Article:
by Steve Bourie Learn more about the author read more »
In early December 2008 my wife and I made a visit to the casinos of Tunica, Mississippi.
I had been there twice before, but this was my wife’s first visit. I had enjoyed my previous stays in Tunica, but both times I had little time to see nearby Memphis and for this visit, I made sure that we had one full day in that city to visit some of its attractions, the most famous of which is Graceland, the former home of Elvis Presley.
We flew non-stop to Memphis from Miami and it’s interesting that the first thing you notice when heading in for a landing is the abundance of Fedex planes.
Memphis is the company’s headquarters and also its largest hub for package sorting.
The facility processes more than 1.5 million packages a day and, depending on the time of day you arrive or leave, you will probably see lots of their planes. The day we flew in there were only six, but when we left three days later there were at least 40.
At the Memphis airport we picked up a rental car for the 30-mile trip to Tunica, but there are other options. A shuttle service is offered by Blues City Tours (662-357-9609) with a price of $47 per person ($37 per person for two passengers). Yellow Checker and Premier Transportation (901-577-7700) also offer taxi service that averages about $83 for a cab that holds up to four people.
From the airport the drive to Tunica is all on major highways and once you cross into Mississippi you understand why the state is so well known for its cotton growing because there is basically nothing but miles and miles of cotton fields.
Tunica’s nine casinos are somewhat spread apart with two areas each housing three casinos that are within walking distance of each other. When I had last visited there was a paid shuttle service that went to all of the casinos, but it had been discontinued.
If you don’t have your own transportation it would be difficult to visit all of the casinos. The only other option is a free shuttle service run by Harrah’s.
They own three casinos (Harrah’s, Horseshoe, and Sheraton) and provide free shuttle service to and from those properties, however, you must be a Total Rewards slot club member. Since there is no charge to join their slot club, it is very easy to qualify for the free rides.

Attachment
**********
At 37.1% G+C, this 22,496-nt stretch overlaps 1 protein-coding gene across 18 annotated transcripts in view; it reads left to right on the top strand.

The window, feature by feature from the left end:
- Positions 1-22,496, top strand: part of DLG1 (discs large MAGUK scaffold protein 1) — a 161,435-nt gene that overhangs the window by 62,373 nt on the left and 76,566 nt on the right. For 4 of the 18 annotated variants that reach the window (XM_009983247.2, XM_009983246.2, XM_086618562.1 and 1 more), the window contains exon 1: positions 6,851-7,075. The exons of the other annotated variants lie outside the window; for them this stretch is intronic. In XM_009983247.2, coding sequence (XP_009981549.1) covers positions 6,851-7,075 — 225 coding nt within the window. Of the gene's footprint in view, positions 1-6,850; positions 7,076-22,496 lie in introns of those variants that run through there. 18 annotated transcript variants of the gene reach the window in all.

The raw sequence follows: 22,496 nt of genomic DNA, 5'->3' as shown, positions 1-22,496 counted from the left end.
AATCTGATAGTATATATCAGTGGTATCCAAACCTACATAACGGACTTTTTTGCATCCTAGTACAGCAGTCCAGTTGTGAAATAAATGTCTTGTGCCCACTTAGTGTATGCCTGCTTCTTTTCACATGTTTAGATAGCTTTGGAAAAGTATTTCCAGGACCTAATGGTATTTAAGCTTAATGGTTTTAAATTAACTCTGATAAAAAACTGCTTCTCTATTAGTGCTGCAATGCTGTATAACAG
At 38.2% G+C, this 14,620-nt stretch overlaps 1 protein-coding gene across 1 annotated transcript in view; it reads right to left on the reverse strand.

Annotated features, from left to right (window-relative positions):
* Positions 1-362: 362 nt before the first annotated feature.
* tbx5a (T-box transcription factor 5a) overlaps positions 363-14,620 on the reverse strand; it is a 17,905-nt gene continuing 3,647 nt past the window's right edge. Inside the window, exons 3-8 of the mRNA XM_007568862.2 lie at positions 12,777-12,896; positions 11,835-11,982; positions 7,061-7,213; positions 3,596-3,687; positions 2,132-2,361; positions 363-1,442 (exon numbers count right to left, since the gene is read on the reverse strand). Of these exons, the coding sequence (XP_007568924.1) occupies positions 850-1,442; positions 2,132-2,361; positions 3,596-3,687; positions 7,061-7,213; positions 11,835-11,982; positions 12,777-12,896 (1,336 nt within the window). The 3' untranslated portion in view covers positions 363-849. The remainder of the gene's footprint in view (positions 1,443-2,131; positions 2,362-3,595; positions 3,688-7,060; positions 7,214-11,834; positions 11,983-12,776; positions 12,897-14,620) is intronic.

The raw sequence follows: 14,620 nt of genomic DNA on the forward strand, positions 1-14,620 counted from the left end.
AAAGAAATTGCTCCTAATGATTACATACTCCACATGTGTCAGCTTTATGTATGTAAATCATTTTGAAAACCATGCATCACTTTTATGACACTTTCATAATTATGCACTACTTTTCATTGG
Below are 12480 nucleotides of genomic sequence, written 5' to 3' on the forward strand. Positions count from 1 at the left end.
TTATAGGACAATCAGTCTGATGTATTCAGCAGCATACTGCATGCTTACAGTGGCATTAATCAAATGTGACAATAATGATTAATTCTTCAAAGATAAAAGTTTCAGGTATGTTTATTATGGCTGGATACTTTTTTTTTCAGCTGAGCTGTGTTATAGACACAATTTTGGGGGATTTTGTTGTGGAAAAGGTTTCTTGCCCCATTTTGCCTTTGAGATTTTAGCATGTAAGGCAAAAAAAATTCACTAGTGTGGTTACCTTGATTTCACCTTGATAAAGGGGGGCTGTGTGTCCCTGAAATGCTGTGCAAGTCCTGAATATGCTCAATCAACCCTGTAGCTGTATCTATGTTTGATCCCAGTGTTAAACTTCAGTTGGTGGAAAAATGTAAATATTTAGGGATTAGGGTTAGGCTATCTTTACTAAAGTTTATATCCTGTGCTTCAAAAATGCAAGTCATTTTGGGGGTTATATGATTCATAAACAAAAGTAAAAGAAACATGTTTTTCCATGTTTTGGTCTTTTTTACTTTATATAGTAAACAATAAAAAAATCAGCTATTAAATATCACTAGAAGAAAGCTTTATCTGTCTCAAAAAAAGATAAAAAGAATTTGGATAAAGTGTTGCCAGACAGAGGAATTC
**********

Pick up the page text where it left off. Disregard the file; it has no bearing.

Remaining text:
An interesting thing to note about Tunica’s casinos is that none of them is located directly on the Mississippi River. As required by state law, all of the casinos are built on barges, but all are set back from the actual River and they are all floating in water that is fed from the Mississippi.
The first casino you come to on the drive down is Harrah’s Tunica and this place is huge! Originally opened as Grand Casino in 1996, it was bought by Harrah’s in 2004, but they kept the Grand Casino name until May 2008 when it was changed to Harrah’s.
The massive size is somewhat evident when you make the turn-off from the main highway and discover that you still need to drive about another mile on their property to reach the casino.
The entire complex takes up 2,000 acres (about three square miles) and it houses the area’s largest number of hotel rooms: 1,356 in three separate hotels.
There is also a 2,400-seat event center, an 18-hole golf course, a 200-space RV park, a 40,000-square-foot convention center, a 16-000-square-foot spa and salon, a skeet and sporting clays shooting center, plus a Kids Quest childcare center.
We stayed at the Veranda Hotel which is about one mile from the casino with a shuttle service scheduled about every 15 minutes offering free door-to-door service. The hotel was fairly upscale and we enjoyed staying there.
There are five different restaurants to choose from and a highlight of our stay was eating at the Paula Deen buffet.
Harrah’s entered into a partnership with celebrity chef Paula Deen to brand their buffet with her name when the property changed to the Harrah’s name in 2008.
She periodically makes guest appearances at the property and she personally approves all of the menu items.
There are six separate stations serving a variety of Southern-style foods, such as fried chicken, collard greens and smoked BBQ. There’s even a “Hoe Cake & Biscuit” section, plus “Little Jacks’ Corner,” which was our favorite because it offered an assortment of delicious desserts.
We really liked the buffet a lot and would heartily recommend giving it a try.
About three miles south of Harrrah’s is Bally’s which is built to resemble a barn with a silo. Their 238-room hotel is located about a quarter-mile away from the casino and a free shuttle service is offered for hotel guests.
Bally’s, as well as Resorts Tunica, are owned by Resorts International which also operates Resorts Atlantic City, the Atlantic City Hilton and the Las Vegas Hilton.